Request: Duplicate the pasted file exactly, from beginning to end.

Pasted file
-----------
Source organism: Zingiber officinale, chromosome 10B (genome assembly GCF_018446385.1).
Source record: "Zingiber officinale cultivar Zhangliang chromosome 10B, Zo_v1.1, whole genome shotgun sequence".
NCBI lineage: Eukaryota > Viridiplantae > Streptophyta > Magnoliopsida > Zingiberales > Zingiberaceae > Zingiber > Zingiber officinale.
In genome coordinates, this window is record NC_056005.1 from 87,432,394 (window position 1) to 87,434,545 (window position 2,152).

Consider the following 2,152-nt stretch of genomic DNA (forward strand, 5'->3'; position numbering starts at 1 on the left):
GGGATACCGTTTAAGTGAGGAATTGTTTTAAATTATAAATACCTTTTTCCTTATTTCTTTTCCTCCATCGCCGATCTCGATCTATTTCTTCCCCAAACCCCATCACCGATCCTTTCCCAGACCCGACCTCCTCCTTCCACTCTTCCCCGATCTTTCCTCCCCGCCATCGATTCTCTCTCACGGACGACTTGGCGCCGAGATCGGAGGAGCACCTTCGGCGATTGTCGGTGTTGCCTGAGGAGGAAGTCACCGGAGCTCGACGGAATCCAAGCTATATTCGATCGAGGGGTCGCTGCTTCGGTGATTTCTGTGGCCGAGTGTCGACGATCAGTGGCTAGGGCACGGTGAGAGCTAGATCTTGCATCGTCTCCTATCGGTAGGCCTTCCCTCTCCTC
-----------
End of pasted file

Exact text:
Source organism: Zingiber officinale, chromosome 10B (genome assembly GCF_018446385.1).
Source record: "Zingiber officinale cultivar Zhangliang chromosome 10B, Zo_v1.1, whole genome shotgun sequence".
NCBI lineage: Eukaryota > Viridiplantae > Streptophyta > Magnoliopsida > Zingiberales > Zingiberaceae > Zingiber > Zingiber officinale.
In genome coordinates, this window is record NC_056005.1 from 87,432,394 (window position 1) to 87,434,545 (window position 2,152).

Consider the following 2,152-nt stretch of genomic DNA (forward strand, 5'->3'; position numbering starts at 1 on the left):
GGGATACCGTTTAAGTGAGGAATTGTTTTAAATTATAAATACCTTTTTCCTTATTTCTTTTCCTCCATCGCCGATCTCGATCTATTTCTTCCCCAAACCCCATCACCGATCCTTTCCCAGACCCGACCTCCTCCTTCCACTCTTCCCCGATCTTTCCTCCCCGCCATCGATTCTCTCTCACGGACGACTTGGCGCCGAGATCGGAGGAGCACCTTCGGCGATTGTCGGTGTTGCCTGAGGAGGAAGTCACCGGAGCTCGACGGAATCCAAGCTATATTCGATCGAGGGGTCGCTGCTTCGGTGATTTCTGTGGCCGAGTGTCGACGATCAGTGGCTAGGGCACGGTGAGAGCTAGATCTTGCATCGTCTCCTATCGGTAGGCCTTCCCTCTCCTC